Africanized honey bees look identical to European honey bees (Jeffrey W. Lotz, Florida Department of Agriculture and Consumer Services, Bugwood.org)
- 1/2 - 5/8 inch long
- yellow and black; hairy
- colony perennial, surviving the winter
- occasionally swarm
- pollen, nectar, honey
- nests and individual bees pose a health risk to humans, especially allergic individuals
- swarms can alarm people, but typically aren’t dangerous
- Africanized honey bees do exist in Washington, Iron and San Juan counties in Utah, and are more dangerous than European honey bees
- genetic tests or precise morphological measurements are needed to distinguish between Africanized and European honey bees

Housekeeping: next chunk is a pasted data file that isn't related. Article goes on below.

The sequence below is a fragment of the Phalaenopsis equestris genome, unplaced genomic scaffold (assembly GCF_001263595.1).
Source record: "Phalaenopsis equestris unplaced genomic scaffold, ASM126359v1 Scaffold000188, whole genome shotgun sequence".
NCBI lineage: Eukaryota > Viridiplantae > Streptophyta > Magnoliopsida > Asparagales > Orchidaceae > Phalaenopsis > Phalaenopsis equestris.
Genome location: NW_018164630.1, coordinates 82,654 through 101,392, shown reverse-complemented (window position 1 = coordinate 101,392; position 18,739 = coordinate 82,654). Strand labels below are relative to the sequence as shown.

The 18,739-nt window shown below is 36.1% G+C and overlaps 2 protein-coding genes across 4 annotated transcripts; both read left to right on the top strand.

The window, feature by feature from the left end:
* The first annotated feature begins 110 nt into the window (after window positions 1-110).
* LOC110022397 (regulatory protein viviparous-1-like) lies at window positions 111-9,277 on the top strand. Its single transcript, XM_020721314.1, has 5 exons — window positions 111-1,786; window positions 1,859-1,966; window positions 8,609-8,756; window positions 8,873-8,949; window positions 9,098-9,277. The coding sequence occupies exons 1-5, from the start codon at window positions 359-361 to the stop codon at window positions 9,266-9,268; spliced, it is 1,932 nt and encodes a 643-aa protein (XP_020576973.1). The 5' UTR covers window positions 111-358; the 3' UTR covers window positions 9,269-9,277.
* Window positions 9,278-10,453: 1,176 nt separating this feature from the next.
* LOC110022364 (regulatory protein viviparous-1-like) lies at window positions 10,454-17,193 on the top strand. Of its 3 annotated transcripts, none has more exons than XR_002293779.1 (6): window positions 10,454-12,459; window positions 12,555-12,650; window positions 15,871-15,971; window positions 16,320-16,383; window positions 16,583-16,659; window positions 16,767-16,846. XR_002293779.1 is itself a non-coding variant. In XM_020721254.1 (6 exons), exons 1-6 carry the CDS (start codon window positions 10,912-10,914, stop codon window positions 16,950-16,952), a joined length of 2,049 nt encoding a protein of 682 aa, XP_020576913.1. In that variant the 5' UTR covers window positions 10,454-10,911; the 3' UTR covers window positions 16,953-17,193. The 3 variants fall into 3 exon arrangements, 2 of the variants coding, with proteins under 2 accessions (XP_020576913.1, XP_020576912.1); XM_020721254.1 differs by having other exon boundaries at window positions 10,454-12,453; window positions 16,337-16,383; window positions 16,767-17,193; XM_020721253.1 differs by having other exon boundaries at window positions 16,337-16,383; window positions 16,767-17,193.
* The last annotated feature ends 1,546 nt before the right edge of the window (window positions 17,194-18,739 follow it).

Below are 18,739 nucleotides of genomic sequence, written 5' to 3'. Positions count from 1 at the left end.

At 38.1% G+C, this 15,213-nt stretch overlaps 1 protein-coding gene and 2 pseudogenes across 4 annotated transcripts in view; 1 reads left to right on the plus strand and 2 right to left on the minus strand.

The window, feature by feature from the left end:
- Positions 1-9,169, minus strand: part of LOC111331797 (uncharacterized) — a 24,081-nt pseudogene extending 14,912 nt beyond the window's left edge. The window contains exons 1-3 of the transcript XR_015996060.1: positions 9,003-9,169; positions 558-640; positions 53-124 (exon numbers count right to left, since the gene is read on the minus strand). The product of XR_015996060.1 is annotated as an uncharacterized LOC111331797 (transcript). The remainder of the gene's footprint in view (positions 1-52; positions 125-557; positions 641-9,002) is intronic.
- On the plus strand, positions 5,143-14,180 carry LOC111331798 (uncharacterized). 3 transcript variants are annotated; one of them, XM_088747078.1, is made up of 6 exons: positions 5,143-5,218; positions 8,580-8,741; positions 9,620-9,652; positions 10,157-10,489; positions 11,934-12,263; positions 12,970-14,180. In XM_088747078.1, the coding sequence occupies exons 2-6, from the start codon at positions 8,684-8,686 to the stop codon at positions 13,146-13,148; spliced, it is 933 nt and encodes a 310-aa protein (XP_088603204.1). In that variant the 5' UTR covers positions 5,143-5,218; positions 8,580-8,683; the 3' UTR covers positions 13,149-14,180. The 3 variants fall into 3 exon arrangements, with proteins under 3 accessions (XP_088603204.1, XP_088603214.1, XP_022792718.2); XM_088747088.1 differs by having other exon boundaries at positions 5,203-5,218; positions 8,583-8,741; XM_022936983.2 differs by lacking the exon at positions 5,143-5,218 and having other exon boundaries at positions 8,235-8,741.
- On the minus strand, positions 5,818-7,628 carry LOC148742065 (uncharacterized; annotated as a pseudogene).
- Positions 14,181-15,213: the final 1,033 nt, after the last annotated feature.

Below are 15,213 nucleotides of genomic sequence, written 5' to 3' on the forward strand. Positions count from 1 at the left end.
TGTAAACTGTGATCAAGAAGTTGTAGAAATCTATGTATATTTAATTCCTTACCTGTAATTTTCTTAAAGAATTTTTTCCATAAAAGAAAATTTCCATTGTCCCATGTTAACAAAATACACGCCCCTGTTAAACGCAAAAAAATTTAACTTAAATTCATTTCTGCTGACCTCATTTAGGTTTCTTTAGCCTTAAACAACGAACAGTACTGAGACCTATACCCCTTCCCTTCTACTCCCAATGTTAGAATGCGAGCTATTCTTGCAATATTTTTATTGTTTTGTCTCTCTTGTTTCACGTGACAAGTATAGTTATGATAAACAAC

- Monitor for bees season-long.
- Purchase and use a bee veil, suit and gloves.
- Minimize nesting habitat around property.
- Install tight-fitting screens in windows.
- Never plug entrance holes to nests!
- Bees are a valuable resource; consider contacting your local beekeepers' association for hive or swarm extraction.